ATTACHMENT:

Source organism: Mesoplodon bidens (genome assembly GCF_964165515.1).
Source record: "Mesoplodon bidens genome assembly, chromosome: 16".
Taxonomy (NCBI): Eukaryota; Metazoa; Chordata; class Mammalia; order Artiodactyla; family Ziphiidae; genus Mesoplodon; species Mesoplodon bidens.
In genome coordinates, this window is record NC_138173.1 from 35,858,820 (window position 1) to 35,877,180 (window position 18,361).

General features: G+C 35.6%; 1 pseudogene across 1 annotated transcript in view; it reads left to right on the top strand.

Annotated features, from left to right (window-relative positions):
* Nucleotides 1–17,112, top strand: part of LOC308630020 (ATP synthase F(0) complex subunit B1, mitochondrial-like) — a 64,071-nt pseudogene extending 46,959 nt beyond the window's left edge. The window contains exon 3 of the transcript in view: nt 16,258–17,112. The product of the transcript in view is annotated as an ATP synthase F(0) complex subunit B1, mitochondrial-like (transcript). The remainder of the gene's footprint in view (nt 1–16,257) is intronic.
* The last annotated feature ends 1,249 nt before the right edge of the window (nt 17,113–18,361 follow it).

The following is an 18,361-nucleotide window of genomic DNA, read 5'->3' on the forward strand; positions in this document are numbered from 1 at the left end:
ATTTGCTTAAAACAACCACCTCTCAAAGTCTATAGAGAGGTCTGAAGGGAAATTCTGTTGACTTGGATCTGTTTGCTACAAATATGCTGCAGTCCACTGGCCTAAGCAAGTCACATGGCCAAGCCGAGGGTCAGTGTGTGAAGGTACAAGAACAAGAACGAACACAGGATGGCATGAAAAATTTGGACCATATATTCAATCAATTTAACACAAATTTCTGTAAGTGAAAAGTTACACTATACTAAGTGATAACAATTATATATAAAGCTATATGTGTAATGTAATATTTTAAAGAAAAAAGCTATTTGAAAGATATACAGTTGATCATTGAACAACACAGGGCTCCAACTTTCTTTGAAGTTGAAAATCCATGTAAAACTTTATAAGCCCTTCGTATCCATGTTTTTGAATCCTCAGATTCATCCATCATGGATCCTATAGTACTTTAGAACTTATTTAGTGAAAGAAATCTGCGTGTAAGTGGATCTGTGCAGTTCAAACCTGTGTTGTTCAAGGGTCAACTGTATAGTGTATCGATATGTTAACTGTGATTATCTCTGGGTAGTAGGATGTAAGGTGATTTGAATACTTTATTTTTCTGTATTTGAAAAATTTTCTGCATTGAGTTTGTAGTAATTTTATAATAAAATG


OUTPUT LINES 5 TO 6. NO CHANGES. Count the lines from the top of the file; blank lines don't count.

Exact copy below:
General features: G+C 35.6%; 1 pseudogene across 1 annotated transcript in view; it reads left to right on the top strand.

Annotated features, from left to right (window-relative positions):